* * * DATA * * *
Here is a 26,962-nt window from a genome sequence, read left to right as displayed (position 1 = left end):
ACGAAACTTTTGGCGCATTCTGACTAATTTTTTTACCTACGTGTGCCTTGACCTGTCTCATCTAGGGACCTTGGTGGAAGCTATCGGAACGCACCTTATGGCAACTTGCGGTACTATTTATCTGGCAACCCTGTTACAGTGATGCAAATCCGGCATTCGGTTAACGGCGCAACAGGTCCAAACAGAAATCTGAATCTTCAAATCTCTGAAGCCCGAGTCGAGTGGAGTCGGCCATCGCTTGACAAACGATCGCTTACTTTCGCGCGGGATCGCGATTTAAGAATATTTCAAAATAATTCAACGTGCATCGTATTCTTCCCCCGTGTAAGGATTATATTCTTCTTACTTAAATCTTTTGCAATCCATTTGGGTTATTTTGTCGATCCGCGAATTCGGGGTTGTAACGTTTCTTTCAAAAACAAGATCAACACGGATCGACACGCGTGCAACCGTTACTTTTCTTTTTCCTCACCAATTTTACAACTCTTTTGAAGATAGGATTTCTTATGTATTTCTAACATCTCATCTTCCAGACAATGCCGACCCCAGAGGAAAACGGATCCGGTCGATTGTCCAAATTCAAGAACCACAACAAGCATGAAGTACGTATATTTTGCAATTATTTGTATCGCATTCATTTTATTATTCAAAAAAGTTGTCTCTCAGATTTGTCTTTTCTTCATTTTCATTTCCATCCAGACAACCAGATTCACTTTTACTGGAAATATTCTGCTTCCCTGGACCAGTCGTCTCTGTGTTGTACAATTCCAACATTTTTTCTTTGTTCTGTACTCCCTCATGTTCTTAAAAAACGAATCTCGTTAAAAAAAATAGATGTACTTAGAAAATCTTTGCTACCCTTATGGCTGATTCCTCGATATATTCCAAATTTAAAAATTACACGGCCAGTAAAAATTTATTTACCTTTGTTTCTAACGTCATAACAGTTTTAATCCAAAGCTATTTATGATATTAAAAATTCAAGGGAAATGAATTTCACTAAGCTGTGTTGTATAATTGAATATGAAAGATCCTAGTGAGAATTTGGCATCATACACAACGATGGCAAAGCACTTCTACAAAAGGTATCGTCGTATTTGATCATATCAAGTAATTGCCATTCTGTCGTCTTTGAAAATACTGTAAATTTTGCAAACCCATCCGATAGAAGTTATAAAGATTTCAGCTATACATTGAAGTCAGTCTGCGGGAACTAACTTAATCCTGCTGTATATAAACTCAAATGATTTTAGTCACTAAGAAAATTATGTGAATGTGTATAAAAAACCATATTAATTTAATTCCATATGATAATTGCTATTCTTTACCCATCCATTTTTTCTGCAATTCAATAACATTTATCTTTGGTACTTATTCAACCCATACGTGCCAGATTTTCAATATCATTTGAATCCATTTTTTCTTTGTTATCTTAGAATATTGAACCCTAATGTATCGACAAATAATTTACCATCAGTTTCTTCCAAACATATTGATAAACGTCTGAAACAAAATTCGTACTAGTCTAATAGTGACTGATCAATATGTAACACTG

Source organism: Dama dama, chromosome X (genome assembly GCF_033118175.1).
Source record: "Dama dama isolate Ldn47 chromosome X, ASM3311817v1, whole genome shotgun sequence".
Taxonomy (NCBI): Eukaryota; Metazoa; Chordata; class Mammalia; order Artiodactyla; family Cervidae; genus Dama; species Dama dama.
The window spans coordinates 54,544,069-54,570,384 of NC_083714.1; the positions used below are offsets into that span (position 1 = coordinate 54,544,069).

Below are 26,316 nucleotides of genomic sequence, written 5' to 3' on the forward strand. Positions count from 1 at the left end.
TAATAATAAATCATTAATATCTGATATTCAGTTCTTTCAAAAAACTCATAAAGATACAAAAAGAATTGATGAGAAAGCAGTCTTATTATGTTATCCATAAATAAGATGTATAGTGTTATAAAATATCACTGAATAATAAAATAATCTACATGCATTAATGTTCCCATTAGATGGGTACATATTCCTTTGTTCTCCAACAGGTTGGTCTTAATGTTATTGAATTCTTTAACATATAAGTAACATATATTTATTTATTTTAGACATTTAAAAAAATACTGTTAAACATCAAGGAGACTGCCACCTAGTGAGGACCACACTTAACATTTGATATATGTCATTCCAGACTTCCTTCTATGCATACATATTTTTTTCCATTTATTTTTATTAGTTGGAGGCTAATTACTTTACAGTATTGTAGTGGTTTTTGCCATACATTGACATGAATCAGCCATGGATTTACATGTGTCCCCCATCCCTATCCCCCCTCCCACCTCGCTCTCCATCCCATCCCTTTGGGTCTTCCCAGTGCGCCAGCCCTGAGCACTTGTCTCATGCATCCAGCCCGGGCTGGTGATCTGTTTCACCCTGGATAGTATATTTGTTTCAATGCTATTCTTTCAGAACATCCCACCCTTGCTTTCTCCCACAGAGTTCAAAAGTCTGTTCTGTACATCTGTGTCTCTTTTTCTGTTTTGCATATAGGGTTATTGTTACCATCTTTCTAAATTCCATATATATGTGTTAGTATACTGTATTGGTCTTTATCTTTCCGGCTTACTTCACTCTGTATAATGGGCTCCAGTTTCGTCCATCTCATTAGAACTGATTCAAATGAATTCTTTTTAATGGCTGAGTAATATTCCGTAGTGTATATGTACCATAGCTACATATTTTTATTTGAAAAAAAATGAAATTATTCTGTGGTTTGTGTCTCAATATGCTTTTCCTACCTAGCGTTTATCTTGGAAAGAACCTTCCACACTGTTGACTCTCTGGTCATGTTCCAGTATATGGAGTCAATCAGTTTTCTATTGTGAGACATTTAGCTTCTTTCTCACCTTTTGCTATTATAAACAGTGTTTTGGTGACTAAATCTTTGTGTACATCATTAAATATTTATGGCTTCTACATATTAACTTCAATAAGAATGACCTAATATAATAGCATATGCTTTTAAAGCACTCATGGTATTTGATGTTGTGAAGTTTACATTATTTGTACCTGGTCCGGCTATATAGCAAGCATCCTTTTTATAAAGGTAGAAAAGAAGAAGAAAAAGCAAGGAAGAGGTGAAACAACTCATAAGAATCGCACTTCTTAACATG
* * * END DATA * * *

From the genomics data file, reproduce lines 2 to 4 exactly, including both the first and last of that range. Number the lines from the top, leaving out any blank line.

ACGAAACTTTTGGCGCATTCTGACTAATTTTTTTACCTACGTGTGCCTTGACCTGTCTCATCTAGGGACCTTGGTGGAAGCTATCGGAACGCACCTTATGGCAACTTGCGGTACTATTTATCTGGCAACCCTGTTACAGTGATGCAAATCCGGCATTCGGTTAACGGCGCAACAGGTCCAAACAGAAATCTGAATCTTCAAATCTCTGAAGCCCGAGTCGAGTGGAGTCGGCCATCGCTTGACAAACGATCGCTTACTTTCGCGCGGGATCGCGATTTAAGAATATTTCAAAATAATTCAACGTGCATCGTATTCTTCCCCCGTGTAAGGATTATATTCTTCTTACTTAAATCTTTTGCAATCCATTTGGGTTATTTTGTCGATCCGCGAATTCGGGGTTGTAACGTTTCTTTCAAAAACAAGATCAACACGGATCGACACGCGTGCAACCGTTACTTTTCTTTTTCCTCACCAATTTTACAACTCTTTTGAAGATAGGATTTCTTATGTATTTCTAACATCTCATCTTCCAGACAATGCCGACCCCAGAGGAAAACGGATCCGGTCGATTGTCCAAATTCAAGAACCACAACAAGCATGAAGTACGTATATTTTGCAATTATTTGTATCGCATTCATTTTATTATTCAAAAAAGTTGTCTCTCAGATTTGTCTTTTCTTCATTTTCATTTCCATCCAGACAACCAGATTCACTTTTACTGGAAATATTCTGCTTCCCTGGACCAGTCGTCTCTGTGTTGTACAATTCCAACATTTTTTCTTTGTTCTGTACTCCCTCATGTTCTTAAAAAACGAATCTCGTTAAAAAAAATAGATGTACTTAGAAAATCTTTGCTACCCTTATGGCTGATTCCTCGATATATTCCAAATTTAAAAATTACACGGCCAGTAAAAATTTATTTACCTTTGTTTCTAACGTCATAACAGTTTTAATCCAAAGCTATTTATGATATTAAAAATTCAAGGGAAATGAATTTCACTAAGCTGTGTTGTATAATTGAATATGAAAGATCCTAGTGAGAATTTGGCATCATACACAACGATGGCAAAGCACTTCTACAAAAGGTATCGTCGTATTTGATCATATCAAGTAATTGCCATTCTGTCGTCTTTGAAAATACTGTAAATTTTGCAAACCCATCCGATAGAAGTTATAAAGATTTCAGCTATACATTGAAGTCAGTCTGCGGGAACTAACTTAATCCTGCTGTATATAAACTCAAATGATTTTAGTCACTAAGAAAATTATGTGAATGTGTATAAAAAACCATATTAATTTAATTCCATATGATAATTGCTATTCTTTACCCATCCATTTTTTCTGCAATTCAATAACATTTATCTTTGGTACTTATTCAACCCATACGTGCCAGATTTTCAATATCATTTGAATCCATTTTTTCTTTGTTATCTTAGAATATTGAACCCTAATGTATCGACAAATAATTTACCATCAGTTTCTTCCAAACATATTGATAAACGTCTGAAACAAAATTCGTACTAGTCTAATAGTGACTGATCAATATGTAACACTG

Source organism: Dama dama, chromosome X (genome assembly GCF_033118175.1).
Source record: "Dama dama isolate Ldn47 chromosome X, ASM3311817v1, whole genome shotgun sequence".